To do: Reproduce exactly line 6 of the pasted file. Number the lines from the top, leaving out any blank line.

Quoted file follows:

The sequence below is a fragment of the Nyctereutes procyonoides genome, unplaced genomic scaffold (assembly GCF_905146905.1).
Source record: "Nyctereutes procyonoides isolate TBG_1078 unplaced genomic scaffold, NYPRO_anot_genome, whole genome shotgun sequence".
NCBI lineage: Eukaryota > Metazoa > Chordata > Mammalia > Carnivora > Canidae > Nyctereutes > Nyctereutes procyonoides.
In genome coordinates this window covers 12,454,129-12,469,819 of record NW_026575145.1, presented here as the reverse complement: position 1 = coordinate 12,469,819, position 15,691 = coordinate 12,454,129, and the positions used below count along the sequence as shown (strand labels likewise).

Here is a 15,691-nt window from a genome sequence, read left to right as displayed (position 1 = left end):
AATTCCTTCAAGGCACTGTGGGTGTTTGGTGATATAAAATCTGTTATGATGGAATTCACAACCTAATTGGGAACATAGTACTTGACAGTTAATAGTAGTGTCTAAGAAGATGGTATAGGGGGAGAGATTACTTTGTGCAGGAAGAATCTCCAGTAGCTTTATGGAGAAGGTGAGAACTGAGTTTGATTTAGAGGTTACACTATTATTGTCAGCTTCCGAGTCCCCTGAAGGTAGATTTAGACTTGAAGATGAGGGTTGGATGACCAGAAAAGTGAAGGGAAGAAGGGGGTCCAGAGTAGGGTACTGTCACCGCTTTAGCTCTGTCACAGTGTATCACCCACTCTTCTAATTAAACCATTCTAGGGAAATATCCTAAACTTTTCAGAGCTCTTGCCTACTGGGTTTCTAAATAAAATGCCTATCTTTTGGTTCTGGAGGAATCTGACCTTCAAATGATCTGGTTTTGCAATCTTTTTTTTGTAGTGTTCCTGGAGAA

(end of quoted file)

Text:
AATTCCTTCAAGGCACTGTGGGTGTTTGGTGATATAAAATCTGTTATGATGGAATTCACAACCTAATTGGGAACATAGTACTTGACAGTTAATAGTAGTGTCTAAGAAGATGGTATAGGGGGAGAGATTACTTTGTGCAGGAAGAATCTCCAGTAGCTTTATGGAGAAGGTGAGAACTGAGTTTGATTTAGAGGTTACACTATTATTGTCAGCTTCCGAGTCCCCTGAAGGTAGATTTAGACTTGAAGATGAGGGTTGGATGACCAGAAAAGTGAAGGGAAGAAGGGGGTCCAGAGTAGGGTACTGTCACCGCTTTAGCTCTGTCACAGTGTATCACCCACTCTTCTAATTAAACCATTCTAGGGAAATATCCTAAACTTTTCAGAGCTCTTGCCTACTGGGTTTCTAAATAAAATGCCTATCTTTTGGTTCTGGAGGAATCTGACCTTCAAATGATCTGGTTTTGCAATCTTTTTTTTGTAGTGTTCCTGGAGAA